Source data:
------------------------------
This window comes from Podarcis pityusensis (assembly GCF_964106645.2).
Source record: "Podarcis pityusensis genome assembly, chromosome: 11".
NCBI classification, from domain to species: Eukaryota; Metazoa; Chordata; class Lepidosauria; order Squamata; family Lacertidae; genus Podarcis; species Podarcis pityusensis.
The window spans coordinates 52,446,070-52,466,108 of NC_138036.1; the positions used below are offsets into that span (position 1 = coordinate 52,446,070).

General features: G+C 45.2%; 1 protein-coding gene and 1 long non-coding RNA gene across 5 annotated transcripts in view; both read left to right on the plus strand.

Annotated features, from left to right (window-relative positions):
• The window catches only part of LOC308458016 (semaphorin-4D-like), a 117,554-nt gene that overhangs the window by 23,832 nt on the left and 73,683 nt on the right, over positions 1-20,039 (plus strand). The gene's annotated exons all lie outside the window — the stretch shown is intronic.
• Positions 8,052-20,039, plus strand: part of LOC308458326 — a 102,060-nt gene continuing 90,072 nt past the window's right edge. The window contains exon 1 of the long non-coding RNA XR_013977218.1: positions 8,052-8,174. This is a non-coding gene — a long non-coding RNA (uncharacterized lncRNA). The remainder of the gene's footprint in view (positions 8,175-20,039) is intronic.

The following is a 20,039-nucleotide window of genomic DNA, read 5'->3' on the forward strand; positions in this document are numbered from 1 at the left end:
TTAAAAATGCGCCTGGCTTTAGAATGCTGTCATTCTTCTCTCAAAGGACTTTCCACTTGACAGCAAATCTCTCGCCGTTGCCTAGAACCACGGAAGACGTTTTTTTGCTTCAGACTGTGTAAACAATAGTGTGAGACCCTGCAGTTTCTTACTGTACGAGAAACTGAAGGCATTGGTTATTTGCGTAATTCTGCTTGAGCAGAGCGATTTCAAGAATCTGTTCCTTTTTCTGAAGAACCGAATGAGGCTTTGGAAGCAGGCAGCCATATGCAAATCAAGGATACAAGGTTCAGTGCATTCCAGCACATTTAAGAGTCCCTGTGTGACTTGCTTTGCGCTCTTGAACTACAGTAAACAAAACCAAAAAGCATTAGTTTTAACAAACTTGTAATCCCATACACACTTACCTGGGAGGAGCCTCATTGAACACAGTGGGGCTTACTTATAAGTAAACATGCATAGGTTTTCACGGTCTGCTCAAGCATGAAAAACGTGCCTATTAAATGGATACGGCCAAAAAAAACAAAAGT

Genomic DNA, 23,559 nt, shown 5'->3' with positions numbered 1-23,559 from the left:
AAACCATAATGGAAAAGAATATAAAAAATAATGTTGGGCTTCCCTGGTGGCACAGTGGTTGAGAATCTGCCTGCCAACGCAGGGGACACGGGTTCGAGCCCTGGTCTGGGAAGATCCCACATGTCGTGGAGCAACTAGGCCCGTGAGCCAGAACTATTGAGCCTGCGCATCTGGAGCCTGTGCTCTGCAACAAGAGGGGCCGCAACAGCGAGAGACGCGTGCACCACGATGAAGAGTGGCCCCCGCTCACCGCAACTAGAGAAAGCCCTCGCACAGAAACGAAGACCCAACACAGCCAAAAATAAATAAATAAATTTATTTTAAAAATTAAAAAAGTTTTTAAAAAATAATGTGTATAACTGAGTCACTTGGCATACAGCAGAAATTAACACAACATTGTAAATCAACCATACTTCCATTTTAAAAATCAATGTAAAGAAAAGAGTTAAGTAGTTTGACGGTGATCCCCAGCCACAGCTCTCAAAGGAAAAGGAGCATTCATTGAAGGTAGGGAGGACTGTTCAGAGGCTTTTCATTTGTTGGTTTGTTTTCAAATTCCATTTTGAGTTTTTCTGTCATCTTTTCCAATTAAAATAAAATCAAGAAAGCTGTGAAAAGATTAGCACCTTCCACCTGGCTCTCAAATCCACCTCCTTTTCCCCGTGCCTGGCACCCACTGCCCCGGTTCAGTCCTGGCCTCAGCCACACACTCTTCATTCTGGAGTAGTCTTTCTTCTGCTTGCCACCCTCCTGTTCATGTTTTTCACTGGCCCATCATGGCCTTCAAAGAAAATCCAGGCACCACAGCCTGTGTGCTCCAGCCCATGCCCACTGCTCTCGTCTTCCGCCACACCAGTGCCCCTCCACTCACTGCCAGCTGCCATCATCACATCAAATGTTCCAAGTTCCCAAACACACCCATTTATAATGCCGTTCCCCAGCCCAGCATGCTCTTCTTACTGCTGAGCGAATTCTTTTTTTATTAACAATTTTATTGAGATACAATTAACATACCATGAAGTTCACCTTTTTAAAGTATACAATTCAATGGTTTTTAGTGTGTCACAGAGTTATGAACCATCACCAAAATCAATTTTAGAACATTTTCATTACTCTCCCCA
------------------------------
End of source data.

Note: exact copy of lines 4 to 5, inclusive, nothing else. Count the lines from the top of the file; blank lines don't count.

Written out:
The window spans coordinates 52,446,070-52,466,108 of NC_138036.1; the positions used below are offsets into that span (position 1 = coordinate 52,446,070).

General features: G+C 45.2%; 1 protein-coding gene and 1 long non-coding RNA gene across 5 annotated transcripts in view; both read left to right on the plus strand.